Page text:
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  Tax - Legal News


The Supreme Court says states can force online shoppers to pay sales tax. The 5-4 ruling Thursday is a win for states, who said they were losing out on billions of dollars annually under two decades-old Supreme Court decisions that impacted online sales tax collection.

The high court ruled Thursday to overturn those decisions. They had resulted in some companies not collecting sales tax on every online purchase. The cases the court overturned said that if a business was shipping a product to a state where it didn't have a physical presence such as a warehouse or office, the business didn't have to collect the state's sales tax. Customers were generally supposed to pay the tax to the state themselves if they don't get charged it, but the vast majority didn't. Justice Anthony Kennedy wrote that the previous decisions were flawed.

"Each year the physical presence rule becomes further removed from economic reality and results in significant revenue losses to the States. These critiques underscore that the physical presence rule, both as first formulated and as applied today, is an incorrect interpretation of the Commerce Clause," he wrote.

In addition to being a win for states, the ruling is also a win for large retailers, who argued the physical presence rule was unfair. Retailers including Apple, Macy's, Target and Walmart, which have brick-and-mortar stores nationwide, generally collect sales tax from their customers who buy online. That's because they typically have a physical store in whatever state the purchase is being shipped to. Amazon.com, with its network of warehouses, also collects sales tax in every state that charges it, though third party sellers who use the site to sell goods don't have to.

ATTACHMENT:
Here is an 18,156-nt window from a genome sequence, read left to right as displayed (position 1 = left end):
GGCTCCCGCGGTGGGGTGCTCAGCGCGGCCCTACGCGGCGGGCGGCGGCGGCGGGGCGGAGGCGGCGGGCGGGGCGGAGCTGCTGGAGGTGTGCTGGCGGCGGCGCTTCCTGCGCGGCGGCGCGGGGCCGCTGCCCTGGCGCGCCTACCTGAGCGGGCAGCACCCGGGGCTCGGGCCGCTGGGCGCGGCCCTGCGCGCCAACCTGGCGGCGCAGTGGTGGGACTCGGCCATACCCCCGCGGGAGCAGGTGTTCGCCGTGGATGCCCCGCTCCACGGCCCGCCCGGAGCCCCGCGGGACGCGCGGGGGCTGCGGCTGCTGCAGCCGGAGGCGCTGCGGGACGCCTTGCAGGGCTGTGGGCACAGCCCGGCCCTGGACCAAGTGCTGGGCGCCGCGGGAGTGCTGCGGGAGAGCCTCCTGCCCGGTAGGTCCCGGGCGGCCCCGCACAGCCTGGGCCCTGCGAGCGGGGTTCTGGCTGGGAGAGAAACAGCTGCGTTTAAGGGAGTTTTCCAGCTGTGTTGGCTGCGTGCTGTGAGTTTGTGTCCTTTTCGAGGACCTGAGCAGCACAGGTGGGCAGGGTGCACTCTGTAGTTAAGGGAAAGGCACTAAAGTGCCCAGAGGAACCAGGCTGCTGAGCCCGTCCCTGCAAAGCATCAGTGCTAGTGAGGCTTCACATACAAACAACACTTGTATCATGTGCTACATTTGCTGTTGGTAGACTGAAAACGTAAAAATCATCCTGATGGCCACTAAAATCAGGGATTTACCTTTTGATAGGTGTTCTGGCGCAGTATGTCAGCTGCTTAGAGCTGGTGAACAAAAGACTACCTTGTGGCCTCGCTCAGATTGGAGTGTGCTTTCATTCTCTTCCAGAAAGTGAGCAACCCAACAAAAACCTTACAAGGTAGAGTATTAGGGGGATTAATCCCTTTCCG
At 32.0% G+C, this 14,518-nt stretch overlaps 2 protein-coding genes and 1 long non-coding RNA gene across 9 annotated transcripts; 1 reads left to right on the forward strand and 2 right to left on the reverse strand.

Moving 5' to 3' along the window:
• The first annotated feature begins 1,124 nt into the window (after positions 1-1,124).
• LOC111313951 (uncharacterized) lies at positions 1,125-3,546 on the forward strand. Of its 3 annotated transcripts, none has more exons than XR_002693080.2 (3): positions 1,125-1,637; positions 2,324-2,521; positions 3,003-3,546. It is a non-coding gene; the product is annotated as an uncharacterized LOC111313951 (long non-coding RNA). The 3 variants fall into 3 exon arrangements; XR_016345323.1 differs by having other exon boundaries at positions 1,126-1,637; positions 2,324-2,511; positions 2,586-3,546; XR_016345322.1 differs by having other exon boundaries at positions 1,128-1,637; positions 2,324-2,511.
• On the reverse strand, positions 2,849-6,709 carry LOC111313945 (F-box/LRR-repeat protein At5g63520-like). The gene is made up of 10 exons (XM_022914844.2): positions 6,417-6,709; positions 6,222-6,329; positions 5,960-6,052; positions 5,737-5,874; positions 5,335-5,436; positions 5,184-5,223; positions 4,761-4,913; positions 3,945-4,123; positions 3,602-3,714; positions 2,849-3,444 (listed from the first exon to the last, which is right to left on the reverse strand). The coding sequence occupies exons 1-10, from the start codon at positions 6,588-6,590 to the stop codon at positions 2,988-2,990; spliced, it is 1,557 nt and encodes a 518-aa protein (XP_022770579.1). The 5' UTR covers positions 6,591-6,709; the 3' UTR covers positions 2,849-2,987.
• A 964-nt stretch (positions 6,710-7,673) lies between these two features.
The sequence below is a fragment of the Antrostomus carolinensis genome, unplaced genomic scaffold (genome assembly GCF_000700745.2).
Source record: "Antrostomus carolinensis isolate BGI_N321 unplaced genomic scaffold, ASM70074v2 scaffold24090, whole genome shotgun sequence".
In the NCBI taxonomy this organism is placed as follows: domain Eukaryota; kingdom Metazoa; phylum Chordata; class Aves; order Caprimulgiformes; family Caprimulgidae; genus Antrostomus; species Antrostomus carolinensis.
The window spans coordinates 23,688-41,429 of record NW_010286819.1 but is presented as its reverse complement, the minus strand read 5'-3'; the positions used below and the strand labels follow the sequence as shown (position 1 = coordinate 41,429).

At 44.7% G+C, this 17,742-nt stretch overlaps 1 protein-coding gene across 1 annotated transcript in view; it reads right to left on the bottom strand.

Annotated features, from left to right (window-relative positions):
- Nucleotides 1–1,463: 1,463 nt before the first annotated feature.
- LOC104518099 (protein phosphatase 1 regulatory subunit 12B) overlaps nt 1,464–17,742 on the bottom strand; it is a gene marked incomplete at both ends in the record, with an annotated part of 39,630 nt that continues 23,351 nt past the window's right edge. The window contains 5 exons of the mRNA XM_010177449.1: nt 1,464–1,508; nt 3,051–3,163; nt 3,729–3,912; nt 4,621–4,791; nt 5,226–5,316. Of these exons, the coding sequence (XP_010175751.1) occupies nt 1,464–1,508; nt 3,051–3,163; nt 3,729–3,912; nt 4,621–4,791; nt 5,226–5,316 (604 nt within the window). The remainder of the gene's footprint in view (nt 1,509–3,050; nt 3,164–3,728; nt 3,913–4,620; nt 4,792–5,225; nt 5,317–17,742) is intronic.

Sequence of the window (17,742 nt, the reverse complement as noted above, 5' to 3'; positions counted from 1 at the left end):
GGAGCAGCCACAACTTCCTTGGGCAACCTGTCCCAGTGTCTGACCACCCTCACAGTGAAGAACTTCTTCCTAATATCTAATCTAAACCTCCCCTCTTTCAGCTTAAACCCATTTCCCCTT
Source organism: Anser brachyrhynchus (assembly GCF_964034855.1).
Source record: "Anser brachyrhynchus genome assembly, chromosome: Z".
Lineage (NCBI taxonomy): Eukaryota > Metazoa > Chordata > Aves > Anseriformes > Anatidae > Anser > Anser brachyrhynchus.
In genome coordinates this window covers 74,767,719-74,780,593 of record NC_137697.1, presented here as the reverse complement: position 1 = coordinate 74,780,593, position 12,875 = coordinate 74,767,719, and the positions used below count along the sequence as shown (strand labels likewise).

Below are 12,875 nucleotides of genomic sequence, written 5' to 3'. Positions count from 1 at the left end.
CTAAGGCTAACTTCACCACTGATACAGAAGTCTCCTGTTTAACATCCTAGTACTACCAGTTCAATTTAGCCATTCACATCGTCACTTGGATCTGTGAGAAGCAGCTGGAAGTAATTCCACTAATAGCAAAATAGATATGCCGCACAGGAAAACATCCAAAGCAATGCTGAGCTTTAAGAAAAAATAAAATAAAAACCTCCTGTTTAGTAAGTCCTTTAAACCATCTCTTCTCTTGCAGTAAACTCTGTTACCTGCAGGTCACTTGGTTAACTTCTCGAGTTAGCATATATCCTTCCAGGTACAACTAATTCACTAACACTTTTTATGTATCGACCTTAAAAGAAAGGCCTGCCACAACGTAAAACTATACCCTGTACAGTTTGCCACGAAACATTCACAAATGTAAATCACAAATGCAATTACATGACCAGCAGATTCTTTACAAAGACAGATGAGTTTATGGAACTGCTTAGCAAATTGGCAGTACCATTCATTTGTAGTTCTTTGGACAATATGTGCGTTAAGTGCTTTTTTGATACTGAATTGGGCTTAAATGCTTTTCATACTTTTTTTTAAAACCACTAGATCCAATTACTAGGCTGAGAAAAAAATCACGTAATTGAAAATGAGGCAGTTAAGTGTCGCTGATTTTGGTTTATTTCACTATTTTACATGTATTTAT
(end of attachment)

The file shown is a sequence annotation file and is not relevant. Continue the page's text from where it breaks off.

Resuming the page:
But sellers that only have a physical presence in a single state or a few states could avoid charging customers sales tax when they're shipping to addresses outside those states. Online sellers that don't charge sales tax on goods shipped to every state range from jewelry website Blue Nile to pet products site Chewy.com to clothing retailer L.L. Bean. Sellers who use eBay and Etsy, which provide platforms for smaller sellers, also aren't required to collect sales tax nationwide.


Massachusetts' highest court on Monday struck down a proposed "millionaire tax" ballot question, blocking it from going before state voters in November and ending advocates' hopes for generating some $2 billion in additional revenue for education and transportation.

The Supreme Judicial Court, in a 5-2 ruling, said the initiative petition should not have been certified by Democratic Attorney General Maura Healey because it violated the "relatedness" clause of the state constitution that prohibits ballot questions from mingling unrelated subjects — in this case, taxing and spending.

The proposed constitutional amendment — referred to by its proponents as the "Fair Share Amendment," would have imposed a surtax of 4 percent on any portion of an individual's annual income that exceeds $1 million. The measure called for revenues from the tax to be earmarked for transportation and education.